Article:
Daggers and Destiny ♦ Ryver Knight | Review
Daggers and Destiny promised to be an interesting, fantasy-rich prelude to the Althuria Chronicles series thanks to the blurb. But did the short story really persuade me to read the series?
Series: Althuria Chronicles #0.5
Published: 17. May 2022
Publisher: Independently Published
Audience: Young Adult
Link to Goodreads
A strange stone. A pursuit for power. A new beginning.
An orphan with no job, no home, and no last name, sixteen-year-old Mala scrapes along day by day with her younger brother, Baz, in their small village.
But when she discovers a mysterious stone, her whole world comes crashing down.
Suddenly, she faces massive adversity, a quest for bloody revenge, and a power so
great she fears it.
Will she find peace amidst the chaos?
Or is her world fated to burn?
Brimming with magic, action, and a riveting quest for revenge, Daggers and Destiny explores a world of ruination and renewal. This prequel is an exciting, epic YA fantasy adventure exploring the wondrous kingdom of Althuria.
Buy the Book: Amazon*
Daggers and Destiny ♦ Ryver Knight
To be honest, I don’t know where to start exactly. Because as you can already see in my book overview (see above), the book did not receive a really strong star rating from me.
The short story is divided into 15 chapters on 117 pages, and right at the beginning I was thrown into a scene that made it very clear how bad things are for the young protagonist Mala. As a homeless orphan, she struggles every day to support herself and her younger brother Baz. There was a lot of promising potential.
The suspense swiftly—perhaps a little too quickly—develops, tossing Mala from one undesirable circumstance to the next. She may not always be completely innocent here, which can be attributed to her youth and the accompanying lack of life experience.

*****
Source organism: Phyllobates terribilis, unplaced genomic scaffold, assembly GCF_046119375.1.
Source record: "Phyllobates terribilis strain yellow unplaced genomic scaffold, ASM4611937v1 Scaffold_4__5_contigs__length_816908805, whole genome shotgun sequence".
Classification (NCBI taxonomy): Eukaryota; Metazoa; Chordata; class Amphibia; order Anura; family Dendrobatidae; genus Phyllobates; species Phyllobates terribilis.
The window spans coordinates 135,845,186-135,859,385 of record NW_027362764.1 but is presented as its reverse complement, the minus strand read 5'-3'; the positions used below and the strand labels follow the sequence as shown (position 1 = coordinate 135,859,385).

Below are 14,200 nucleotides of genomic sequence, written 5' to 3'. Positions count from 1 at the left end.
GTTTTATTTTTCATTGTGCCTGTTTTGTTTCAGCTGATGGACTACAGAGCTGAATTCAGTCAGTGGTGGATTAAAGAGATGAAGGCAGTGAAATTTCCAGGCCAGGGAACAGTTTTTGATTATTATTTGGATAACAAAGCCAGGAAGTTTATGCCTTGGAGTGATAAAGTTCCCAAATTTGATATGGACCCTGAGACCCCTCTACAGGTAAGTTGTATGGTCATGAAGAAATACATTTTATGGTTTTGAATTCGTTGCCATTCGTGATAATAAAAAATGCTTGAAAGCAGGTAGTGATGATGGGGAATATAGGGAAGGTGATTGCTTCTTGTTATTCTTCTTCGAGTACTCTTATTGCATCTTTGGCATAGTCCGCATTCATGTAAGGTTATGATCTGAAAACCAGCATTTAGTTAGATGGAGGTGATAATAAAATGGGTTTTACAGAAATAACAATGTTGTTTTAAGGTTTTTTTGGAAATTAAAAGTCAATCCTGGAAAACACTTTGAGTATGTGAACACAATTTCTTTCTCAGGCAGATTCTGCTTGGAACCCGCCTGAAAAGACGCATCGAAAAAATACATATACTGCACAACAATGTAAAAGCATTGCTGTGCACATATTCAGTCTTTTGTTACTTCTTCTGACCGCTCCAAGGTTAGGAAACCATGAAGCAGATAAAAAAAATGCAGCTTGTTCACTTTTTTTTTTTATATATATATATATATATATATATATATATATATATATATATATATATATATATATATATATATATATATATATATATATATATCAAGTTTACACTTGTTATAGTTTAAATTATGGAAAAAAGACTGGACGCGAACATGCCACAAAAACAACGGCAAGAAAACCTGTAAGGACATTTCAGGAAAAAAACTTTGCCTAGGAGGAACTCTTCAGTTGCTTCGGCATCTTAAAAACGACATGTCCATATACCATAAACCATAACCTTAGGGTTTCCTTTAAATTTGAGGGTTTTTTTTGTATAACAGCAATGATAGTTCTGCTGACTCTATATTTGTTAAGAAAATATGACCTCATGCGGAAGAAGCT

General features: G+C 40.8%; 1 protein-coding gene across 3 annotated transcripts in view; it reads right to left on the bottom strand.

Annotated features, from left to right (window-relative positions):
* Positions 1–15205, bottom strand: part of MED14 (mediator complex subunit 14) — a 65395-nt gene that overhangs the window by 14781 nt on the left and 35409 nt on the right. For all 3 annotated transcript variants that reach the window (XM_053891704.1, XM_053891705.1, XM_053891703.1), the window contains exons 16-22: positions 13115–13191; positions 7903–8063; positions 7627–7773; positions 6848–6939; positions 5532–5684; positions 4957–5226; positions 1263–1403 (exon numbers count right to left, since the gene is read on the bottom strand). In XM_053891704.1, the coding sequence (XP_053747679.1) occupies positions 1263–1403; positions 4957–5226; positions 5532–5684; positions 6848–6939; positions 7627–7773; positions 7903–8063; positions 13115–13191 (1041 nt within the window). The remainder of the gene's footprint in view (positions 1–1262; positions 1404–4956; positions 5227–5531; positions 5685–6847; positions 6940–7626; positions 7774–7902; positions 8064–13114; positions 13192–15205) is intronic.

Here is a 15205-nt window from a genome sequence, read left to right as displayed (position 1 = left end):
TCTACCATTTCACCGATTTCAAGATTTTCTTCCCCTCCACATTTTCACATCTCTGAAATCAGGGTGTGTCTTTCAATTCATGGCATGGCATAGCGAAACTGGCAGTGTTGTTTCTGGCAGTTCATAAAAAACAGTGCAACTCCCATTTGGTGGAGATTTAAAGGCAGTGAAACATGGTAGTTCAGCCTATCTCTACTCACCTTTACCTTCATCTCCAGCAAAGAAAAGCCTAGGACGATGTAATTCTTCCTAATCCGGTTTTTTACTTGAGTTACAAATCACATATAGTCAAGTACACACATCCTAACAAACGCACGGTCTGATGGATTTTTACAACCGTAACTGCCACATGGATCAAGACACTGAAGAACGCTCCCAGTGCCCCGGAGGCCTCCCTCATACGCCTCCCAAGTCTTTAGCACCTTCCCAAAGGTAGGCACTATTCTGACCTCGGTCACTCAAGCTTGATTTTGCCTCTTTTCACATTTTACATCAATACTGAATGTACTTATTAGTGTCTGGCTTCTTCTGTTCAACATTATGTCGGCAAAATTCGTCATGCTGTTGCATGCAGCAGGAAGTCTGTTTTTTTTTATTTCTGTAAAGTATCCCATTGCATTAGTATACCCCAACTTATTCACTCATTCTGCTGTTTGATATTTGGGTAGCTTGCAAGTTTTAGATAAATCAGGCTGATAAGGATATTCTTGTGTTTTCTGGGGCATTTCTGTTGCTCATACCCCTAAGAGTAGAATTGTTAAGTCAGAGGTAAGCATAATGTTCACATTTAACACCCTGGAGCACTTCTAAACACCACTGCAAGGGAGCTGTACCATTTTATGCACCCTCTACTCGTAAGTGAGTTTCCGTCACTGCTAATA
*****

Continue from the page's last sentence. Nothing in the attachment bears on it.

The first third of Daggers and Destiny could still pull me along, but then the narrative style and the writing style became confused and lost in meaningfulness.
The tempo of the plot has suddenly increased so much that far too many, possibly important, details have been left out. The timing of the plot was also illogical. For an alleged distance of 10 minutes, the protagonists then needed hours of running.
After a little more than half I couldn’t stop rolling my eyes because of the worsening writing style and more and more logic errors. While Mala now runs after the villain to take revenge on him, I couldn’t read the pages with full concentration and just skimmed them.
I have to honestly say that I have read the book twice. First in December last year after requesting it through BookSirens.
However, due to the holiday hustle and bustle, I found it difficult to concentrate on the plot and wanted to give the story another chance on quieter days. Unfortunately in vain.
The whole plot felt very forced, and I felt rushed through the short story. It would have benefited the plot if the author had added 50 pages, had left it with more explanations and a slower pace.
Due to the disappointment, I will also forego getting into the main story of the Althuria Chronicles. I’m afraid that an immature writing style and too fast pacing as well as logic errors are to be expected.
I received an advance review copy through BookSirens for free, and I am leaving this review voluntarily.
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